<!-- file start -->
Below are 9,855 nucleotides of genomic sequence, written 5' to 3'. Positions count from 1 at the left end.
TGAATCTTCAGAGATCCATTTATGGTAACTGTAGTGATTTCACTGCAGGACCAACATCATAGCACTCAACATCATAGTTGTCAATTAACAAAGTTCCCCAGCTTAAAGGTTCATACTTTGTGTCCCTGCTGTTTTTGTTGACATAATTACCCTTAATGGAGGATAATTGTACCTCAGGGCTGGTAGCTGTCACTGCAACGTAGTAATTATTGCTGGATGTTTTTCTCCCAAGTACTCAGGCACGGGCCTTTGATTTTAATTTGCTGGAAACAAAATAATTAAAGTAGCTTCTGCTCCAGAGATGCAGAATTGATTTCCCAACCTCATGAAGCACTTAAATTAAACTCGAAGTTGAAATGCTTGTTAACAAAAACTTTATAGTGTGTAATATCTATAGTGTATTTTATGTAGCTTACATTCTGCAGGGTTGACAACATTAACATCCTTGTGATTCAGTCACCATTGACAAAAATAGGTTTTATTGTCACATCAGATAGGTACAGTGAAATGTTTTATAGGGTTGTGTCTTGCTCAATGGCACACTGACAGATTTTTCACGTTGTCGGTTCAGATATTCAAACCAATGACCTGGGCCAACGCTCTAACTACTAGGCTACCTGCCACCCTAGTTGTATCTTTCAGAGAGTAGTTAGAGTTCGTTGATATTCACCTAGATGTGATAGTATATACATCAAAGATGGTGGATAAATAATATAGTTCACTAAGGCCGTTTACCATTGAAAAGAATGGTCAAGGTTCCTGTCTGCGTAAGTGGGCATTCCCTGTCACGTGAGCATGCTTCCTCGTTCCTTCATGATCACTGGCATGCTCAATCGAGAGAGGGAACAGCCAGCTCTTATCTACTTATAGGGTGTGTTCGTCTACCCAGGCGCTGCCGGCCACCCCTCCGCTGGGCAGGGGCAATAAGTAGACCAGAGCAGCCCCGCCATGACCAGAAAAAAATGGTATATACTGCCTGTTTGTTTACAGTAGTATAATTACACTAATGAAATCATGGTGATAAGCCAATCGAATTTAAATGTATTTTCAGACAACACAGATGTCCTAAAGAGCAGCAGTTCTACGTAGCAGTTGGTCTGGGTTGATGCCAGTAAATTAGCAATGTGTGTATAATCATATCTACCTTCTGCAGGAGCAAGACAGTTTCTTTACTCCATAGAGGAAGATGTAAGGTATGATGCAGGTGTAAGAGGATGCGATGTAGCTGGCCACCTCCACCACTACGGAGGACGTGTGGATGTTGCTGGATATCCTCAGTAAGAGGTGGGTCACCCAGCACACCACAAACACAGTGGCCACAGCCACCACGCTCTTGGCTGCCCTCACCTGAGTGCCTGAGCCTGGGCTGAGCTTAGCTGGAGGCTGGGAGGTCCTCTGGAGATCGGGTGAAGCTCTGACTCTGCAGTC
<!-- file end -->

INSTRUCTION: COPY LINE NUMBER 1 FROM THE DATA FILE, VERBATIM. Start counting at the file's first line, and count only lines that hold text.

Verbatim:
Below are 9,855 nucleotides of genomic sequence, written 5' to 3'. Positions count from 1 at the left end.